I've never had a baby... adopted 7 though. I AM diabetic. I just wanted to tell you how sorry I am for the asinine advice that Endo gave you. I DO relate to the obvious scare tactics used by some doctors and Endos. I was a wreck last December with an infection my doctor refused to treat, which upped my BG; and then she forbid me to up my Lantus to gain control of the upped BG. It was the last time I listened to her... moved on to someone who would work with me and not keep telling me I was going to die of a heart attack or low BG. What it did was ruin my last A1c.

You have enough to deal with in birthing a healthy baby AND managing BG without listening to an idiot Endo who obviously is listening to the book-learning they all claim is gospel-truth. NOT!

I think you sound very wise in your observations of D. and how to control it. And controlling it is the answer. Those numbers the Endo wants are insane. Go with what you know.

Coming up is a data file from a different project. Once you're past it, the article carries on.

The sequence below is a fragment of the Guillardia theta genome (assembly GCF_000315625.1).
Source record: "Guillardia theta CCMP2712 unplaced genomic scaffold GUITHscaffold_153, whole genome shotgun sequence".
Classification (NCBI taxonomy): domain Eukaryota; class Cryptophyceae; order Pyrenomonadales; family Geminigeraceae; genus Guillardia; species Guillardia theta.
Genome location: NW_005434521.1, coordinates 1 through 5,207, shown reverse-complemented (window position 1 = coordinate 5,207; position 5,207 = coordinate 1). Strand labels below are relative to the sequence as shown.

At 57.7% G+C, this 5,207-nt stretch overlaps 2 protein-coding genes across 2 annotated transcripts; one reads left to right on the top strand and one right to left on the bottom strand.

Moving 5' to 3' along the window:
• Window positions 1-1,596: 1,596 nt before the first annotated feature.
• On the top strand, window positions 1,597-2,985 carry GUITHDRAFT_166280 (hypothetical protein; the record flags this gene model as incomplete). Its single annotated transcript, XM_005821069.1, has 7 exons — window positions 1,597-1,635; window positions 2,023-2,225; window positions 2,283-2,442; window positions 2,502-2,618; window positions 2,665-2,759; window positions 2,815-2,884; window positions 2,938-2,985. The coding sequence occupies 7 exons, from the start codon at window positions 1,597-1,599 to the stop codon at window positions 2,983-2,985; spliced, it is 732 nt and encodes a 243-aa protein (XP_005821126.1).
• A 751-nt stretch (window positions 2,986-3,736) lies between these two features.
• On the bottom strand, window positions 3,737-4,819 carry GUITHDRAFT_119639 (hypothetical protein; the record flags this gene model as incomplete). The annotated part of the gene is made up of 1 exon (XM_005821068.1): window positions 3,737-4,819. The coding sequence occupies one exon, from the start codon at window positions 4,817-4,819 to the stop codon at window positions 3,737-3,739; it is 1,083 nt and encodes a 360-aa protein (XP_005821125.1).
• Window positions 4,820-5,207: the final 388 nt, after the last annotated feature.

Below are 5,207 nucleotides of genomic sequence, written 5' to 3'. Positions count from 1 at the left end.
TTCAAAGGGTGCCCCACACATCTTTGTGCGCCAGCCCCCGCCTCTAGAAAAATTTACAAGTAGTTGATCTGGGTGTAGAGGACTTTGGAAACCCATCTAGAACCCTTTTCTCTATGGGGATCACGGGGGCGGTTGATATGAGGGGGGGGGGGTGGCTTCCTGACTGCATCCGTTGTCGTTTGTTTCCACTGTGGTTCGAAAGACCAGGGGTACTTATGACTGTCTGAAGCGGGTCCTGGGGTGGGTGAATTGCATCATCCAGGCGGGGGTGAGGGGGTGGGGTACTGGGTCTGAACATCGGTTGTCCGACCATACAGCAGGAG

I wish you the very best.

TS

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mom24grlz

find a new doctor. Wow he sounds like the doctor my SIL had the time she was pg. He also basically told her not to inject insulin while pregnant. She believed him because she was a newly dx type 1 and ended up going into DKA. I've always heard that if you have diabetes and are pregnant they like your A1Cs to be in the 6% or lower range, never 8-9%.

 

BTW Congratulations on your pregnancy. I hope everything goes well and you have a happy healthy baby.

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jbmacomber

So glad you are having second opinion. How can having damaging levels of BG be good for you or your baby? Hope all goes well and you get a "real" doctor.

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ant hill

Hello Lauren :D, Congrats!!! :D

I like the OB idea and keep the BG's level and look at long and slow carbs if possible. With the high's I would factor in with more bolus with the meal so the bolus covers the high & meal.

How often you test? if low of course treat it Gently!!! NO FAST CARBS!!!! Sipp on a OJ if it's very low.

The idea is not shocking the newborn wherever possible. ;):) You may be of tougher stuff, Not the newborn. :) Oh be happy. :T:cool:

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Lauren